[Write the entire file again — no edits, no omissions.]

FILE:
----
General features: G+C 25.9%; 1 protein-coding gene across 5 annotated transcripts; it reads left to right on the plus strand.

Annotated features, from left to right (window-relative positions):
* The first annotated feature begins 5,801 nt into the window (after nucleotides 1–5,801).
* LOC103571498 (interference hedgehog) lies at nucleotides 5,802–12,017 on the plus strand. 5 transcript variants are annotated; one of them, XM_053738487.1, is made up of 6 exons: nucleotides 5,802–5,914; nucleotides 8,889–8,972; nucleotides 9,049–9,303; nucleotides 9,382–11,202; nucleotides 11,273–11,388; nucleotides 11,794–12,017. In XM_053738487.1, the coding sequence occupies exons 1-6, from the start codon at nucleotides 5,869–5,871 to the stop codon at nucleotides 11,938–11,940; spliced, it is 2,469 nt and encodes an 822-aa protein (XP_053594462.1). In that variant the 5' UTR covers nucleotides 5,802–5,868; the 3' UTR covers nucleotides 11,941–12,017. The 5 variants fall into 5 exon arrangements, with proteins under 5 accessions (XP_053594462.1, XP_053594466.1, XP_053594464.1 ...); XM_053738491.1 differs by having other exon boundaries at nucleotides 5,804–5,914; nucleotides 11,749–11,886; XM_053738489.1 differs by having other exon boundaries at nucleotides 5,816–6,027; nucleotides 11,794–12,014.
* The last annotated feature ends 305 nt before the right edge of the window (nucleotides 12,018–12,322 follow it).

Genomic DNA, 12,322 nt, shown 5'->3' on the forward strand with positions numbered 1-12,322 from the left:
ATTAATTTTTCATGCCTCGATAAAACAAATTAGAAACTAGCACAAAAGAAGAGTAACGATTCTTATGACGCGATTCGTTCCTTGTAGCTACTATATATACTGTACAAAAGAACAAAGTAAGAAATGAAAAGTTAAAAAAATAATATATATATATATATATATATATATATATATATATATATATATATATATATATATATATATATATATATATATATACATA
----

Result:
General features: G+C 25.9%; 1 protein-coding gene across 5 annotated transcripts; it reads left to right on the plus strand.

Annotated features, from left to right (window-relative positions):
* The first annotated feature begins 5,801 nt into the window (after nucleotides 1–5,801).
* LOC103571498 (interference hedgehog) lies at nucleotides 5,802–12,017 on the plus strand. 5 transcript variants are annotated; one of them, XM_053738487.1, is made up of 6 exons: nucleotides 5,802–5,914; nucleotides 8,889–8,972; nucleotides 9,049–9,303; nucleotides 9,382–11,202; nucleotides 11,273–11,388; nucleotides 11,794–12,017. In XM_053738487.1, the coding sequence occupies exons 1-6, from the start codon at nucleotides 5,869–5,871 to the stop codon at nucleotides 11,938–11,940; spliced, it is 2,469 nt and encodes an 822-aa protein (XP_053594462.1). In that variant the 5' UTR covers nucleotides 5,802–5,868; the 3' UTR covers nucleotides 11,941–12,017. The 5 variants fall into 5 exon arrangements, with proteins under 5 accessions (XP_053594462.1, XP_053594466.1, XP_053594464.1 ...); XM_053738491.1 differs by having other exon boundaries at nucleotides 5,804–5,914; nucleotides 11,749–11,886; XM_053738489.1 differs by having other exon boundaries at nucleotides 5,816–6,027; nucleotides 11,794–12,014.
* The last annotated feature ends 305 nt before the right edge of the window (nucleotides 12,018–12,322 follow it).

Genomic DNA, 12,322 nt, shown 5'->3' on the forward strand with positions numbered 1-12,322 from the left:
ATTAATTTTTCATGCCTCGATAAAACAAATTAGAAACTAGCACAAAAGAAGAGTAACGATTCTTATGACGCGATTCGTTCCTTGTAGCTACTATATATACTGTACAAAAGAACAAAGTAAGAAATGAAAAGTTAAAAAAATAATATATATATATATATATATATATATATATATATATATATATATATATATATATATATATATATATATATATATATACATA